This semester I was able to join the Shisekidoukoukai, a circle at Doshisha University which typically met every week on Saturday to visit a historical site. Here’s a link to their webpage, https://www.d-live.info/club/sports/index.php?c=club_view&pk=1364458262, though note that you will need to message them on Twitter or Instagram to join (I had to create a Twitter account just for this). In my case, all of the meetings that I attended were at various temples throughout Kyoto (and one in nearby Shiga prefecture). Each week that there’s a meeting, a Line message goes out to the members of the circle (over 150) and those who wish to participate in the following Saturday’s event respond to the message. Usually around eight or ten people would actually end up showing up, though it varied. It was a lot less than I expected given the total number of members, and many of the same people would usually go every week, so I was able to talk with certain people several times. Generally you’re on your own for transport to the temple and just have to meet in front of it at a specified time (usually early afternoon); due to the location of the dorm I’m living in it often took upwards of 45 minutes to get to and from these places, which was a little frustrating at times. Though some people in the circle would come all the way from Osaka or Hyogo prefecture, so I can’t complain too much.
Once everyone who had said they would be coming had arrived at the meetup location (which sometimes took quite some time due to people missing buses or getting lost on the way there — Google Maps was my friend) we would proceed into the temple grounds and walk around. This could take two or even three hours to get through the whole area as we would look at everything, talk with the other members, check out the gift shop, and take pictures. However, because of the lengthy time commitment, some weekends I couldn’t make it, so be aware that the meetings are quite long. I think it would be quite awkward to try to leave in the middle, and we would formally end every meeting with a “解散,” so I wouldn’t plan to be able to only participate for part of the time. It wasn’t very formal at all and it was nice to be able to talk to other college students in Japanese in such a relaxed environment. Note that besides me, I only saw one other non-Japanese student (who was really really good at Japanese!) and everyone was speaking in Japanese the whole time, so if you’re not confident in your Japanese abilities be aware that it might be hard to communicate. Personally I was able to have good conversations with several people but my level is/was not at the point that I could completely understand the conversations of those around me enough to participate myself, though it was still good listening practice. If my level was not at the point where I could have a decent conversation in Japanese, I probably would not have enjoyed it as much.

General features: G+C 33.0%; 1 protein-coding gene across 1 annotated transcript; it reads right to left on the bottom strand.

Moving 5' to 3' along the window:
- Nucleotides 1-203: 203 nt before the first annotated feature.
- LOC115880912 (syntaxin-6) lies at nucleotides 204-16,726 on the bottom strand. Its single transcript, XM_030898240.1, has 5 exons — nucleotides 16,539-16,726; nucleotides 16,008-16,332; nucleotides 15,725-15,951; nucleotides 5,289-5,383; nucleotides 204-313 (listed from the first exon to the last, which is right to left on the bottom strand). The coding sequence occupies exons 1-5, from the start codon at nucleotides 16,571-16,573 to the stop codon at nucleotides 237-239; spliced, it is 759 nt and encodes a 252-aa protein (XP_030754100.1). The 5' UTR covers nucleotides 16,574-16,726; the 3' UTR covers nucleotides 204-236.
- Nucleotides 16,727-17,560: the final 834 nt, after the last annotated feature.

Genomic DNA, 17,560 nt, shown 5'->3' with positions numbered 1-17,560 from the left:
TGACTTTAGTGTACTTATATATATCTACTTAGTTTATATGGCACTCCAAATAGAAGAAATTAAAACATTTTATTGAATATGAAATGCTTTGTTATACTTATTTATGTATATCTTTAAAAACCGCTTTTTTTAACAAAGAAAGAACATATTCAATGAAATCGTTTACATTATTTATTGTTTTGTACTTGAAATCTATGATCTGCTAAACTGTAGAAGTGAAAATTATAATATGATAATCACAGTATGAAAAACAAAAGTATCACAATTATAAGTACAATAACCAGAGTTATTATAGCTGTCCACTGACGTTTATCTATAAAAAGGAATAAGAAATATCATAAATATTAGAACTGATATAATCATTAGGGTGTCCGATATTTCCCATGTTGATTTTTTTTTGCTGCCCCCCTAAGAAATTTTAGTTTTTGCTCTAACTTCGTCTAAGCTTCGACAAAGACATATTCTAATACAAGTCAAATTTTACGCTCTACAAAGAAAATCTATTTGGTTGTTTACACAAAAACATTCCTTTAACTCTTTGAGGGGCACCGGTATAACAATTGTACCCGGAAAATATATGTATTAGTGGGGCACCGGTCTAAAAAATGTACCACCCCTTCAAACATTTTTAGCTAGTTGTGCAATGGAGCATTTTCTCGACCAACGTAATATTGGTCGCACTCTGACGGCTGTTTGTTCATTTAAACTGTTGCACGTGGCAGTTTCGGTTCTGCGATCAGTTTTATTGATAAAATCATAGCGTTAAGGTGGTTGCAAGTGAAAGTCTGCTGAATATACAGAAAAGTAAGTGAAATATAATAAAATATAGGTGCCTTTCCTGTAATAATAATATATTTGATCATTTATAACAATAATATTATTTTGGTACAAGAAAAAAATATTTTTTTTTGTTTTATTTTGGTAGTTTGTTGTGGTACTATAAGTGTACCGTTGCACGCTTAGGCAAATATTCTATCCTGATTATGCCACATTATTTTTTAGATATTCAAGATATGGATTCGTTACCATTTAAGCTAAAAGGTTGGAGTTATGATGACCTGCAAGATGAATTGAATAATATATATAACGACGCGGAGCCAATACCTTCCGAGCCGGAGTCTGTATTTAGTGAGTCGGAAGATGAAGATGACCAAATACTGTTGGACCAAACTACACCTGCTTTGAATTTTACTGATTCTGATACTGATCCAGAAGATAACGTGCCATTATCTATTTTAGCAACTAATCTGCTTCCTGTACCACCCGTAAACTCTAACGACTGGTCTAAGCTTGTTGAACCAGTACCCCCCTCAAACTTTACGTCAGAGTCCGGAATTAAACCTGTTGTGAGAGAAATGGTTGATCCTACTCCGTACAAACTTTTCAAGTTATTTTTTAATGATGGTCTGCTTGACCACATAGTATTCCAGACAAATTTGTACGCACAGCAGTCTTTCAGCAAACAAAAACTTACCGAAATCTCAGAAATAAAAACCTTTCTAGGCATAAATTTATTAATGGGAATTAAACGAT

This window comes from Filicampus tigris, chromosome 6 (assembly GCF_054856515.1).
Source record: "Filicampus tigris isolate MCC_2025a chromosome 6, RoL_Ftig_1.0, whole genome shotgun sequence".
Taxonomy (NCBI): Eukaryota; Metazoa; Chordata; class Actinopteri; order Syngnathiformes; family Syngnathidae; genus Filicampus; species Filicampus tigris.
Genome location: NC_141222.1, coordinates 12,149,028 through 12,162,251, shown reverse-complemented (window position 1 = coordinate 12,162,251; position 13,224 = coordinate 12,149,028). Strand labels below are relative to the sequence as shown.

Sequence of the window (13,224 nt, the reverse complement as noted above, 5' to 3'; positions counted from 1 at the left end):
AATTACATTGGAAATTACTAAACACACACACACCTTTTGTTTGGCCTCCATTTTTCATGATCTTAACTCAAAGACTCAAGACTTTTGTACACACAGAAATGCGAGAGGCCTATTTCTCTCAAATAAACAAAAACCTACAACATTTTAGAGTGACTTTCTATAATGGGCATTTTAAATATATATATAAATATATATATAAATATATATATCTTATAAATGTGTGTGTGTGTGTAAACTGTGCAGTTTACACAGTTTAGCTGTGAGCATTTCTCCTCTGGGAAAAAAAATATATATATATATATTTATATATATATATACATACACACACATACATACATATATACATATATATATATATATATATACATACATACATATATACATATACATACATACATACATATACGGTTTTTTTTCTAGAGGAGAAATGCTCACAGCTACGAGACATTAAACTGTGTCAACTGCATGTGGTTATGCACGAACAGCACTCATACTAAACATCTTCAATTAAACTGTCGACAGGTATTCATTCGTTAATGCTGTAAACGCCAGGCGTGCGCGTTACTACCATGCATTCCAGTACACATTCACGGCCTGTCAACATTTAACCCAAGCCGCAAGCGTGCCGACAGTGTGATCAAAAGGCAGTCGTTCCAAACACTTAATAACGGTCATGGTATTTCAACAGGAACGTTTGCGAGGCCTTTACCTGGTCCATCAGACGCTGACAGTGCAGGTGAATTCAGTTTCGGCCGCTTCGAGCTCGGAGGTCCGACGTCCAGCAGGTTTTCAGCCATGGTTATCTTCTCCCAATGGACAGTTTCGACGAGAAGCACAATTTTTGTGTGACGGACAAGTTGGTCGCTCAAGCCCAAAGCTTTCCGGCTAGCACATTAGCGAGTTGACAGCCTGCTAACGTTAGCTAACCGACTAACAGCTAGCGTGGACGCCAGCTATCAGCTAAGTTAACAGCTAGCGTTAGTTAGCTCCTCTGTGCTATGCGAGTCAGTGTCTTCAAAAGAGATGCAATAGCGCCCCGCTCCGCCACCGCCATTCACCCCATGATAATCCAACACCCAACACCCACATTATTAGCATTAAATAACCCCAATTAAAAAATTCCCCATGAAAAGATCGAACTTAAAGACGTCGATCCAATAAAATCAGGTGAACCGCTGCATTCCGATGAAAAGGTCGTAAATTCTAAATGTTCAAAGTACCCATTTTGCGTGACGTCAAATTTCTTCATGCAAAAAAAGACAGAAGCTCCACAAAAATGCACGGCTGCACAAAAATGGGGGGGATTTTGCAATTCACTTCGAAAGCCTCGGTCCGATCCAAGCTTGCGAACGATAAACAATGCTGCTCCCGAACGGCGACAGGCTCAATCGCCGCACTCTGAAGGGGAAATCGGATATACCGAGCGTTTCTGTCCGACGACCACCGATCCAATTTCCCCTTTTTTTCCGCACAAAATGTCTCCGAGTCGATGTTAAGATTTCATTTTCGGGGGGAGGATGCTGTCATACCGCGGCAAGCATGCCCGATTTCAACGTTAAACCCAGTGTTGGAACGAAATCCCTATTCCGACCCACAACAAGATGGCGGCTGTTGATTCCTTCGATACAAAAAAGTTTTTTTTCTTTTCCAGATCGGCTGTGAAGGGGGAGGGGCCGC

One thing I noticed was that whenever I would meet someone for the first time they would always ask me what year in school I was. It was actually a bit interesting in my case because though I am a junior, due to the month I was born in, I would still be a second year student if I had gone through the Japanese system. Though second- and first-year students never referred to me as “senpai” though some people did use it for Japanese students above them. Another interesting thing was the use of Kansai-ben, in that some people seemed to use it all the time, and some didn’t despite being from the Kansai region. I suspect this might vary depending on the person and who they’re speaking to, since using a dialect other than Standard Japanese seems to be perceived as more informal. There were also a lot of members not originally from the area so that might make a difference too. Since I am planning to participate for the next semester as well I will keep an eye out for this as I find it interesting.
My goal for finding a CIP this semester was something in which I got opportunities to speak in Japanese with native speakers without a very structured environment or activity, and the Shisekidoukoukai exactly fits with that. Everyone in the club that I’ve met has been kind and I think it could be a good way to make friends. However, if you find temples boring, want to leave your Saturdays free, aren’t confident in your Japanese speaking ability, or want a more structured activity for your CIP, you may be better off looking elsewhere. But I certainly have enjoyed getting to see various historical temples and chatting with others in Japanese and so I plan to continue in the same circle for the spring semester.